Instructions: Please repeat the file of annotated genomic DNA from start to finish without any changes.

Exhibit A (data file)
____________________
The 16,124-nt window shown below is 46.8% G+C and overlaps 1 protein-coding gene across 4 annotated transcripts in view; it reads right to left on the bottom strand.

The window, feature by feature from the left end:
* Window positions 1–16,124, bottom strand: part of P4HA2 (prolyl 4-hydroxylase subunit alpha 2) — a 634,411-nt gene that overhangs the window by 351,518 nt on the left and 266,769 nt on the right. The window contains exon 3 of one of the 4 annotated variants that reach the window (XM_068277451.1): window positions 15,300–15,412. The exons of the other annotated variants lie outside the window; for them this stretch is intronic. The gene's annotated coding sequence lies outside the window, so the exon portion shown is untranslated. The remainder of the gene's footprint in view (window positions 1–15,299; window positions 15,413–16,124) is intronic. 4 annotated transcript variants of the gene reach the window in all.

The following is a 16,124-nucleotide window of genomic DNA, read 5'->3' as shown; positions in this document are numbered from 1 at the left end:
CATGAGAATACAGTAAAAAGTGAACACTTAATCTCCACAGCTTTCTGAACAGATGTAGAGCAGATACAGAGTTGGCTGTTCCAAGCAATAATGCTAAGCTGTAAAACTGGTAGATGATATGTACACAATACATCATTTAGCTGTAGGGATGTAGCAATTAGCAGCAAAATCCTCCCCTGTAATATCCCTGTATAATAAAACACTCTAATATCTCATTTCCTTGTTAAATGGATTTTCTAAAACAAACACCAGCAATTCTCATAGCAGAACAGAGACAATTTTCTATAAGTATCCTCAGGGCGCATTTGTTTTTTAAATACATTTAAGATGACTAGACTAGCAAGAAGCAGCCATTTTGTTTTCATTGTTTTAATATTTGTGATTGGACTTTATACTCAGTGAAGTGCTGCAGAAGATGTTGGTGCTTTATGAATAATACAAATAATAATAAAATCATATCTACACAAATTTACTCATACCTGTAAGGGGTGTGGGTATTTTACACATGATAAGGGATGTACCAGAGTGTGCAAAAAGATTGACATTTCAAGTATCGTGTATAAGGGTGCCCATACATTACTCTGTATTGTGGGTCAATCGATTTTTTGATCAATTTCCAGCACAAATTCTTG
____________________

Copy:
The 16,124-nt window shown below is 46.8% G+C and overlaps 1 protein-coding gene across 4 annotated transcripts in view; it reads right to left on the bottom strand.

The window, feature by feature from the left end:
* Window positions 1–16,124, bottom strand: part of P4HA2 (prolyl 4-hydroxylase subunit alpha 2) — a 634,411-nt gene that overhangs the window by 351,518 nt on the left and 266,769 nt on the right. The window contains exon 3 of one of the 4 annotated variants that reach the window (XM_068277451.1): window positions 15,300–15,412. The exons of the other annotated variants lie outside the window; for them this stretch is intronic. The gene's annotated coding sequence lies outside the window, so the exon portion shown is untranslated. The remainder of the gene's footprint in view (window positions 1–15,299; window positions 15,413–16,124) is intronic. 4 annotated transcript variants of the gene reach the window in all.

The following is a 16,124-nucleotide window of genomic DNA, read 5'->3' as shown; positions in this document are numbered from 1 at the left end:
CATGAGAATACAGTAAAAAGTGAACACTTAATCTCCACAGCTTTCTGAACAGATGTAGAGCAGATACAGAGTTGGCTGTTCCAAGCAATAATGCTAAGCTGTAAAACTGGTAGATGATATGTACACAATACATCATTTAGCTGTAGGGATGTAGCAATTAGCAGCAAAATCCTCCCCTGTAATATCCCTGTATAATAAAACACTCTAATATCTCATTTCCTTGTTAAATGGATTTTCTAAAACAAACACCAGCAATTCTCATAGCAGAACAGAGACAATTTTCTATAAGTATCCTCAGGGCGCATTTGTTTTTTAAATACATTTAAGATGACTAGACTAGCAAGAAGCAGCCATTTTGTTTTCATTGTTTTAATATTTGTGATTGGACTTTATACTCAGTGAAGTGCTGCAGAAGATGTTGGTGCTTTATGAATAATACAAATAATAATAAAATCATATCTACACAAATTTACTCATACCTGTAAGGGGTGTGGGTATTTTACACATGATAAGGGATGTACCAGAGTGTGCAAAAAGATTGACATTTCAAGTATCGTGTATAAGGGTGCCCATACATTACTCTGTATTGTGGGTCAATCGATTTTTTGATCAATTTCCAGCACAAATTCTTG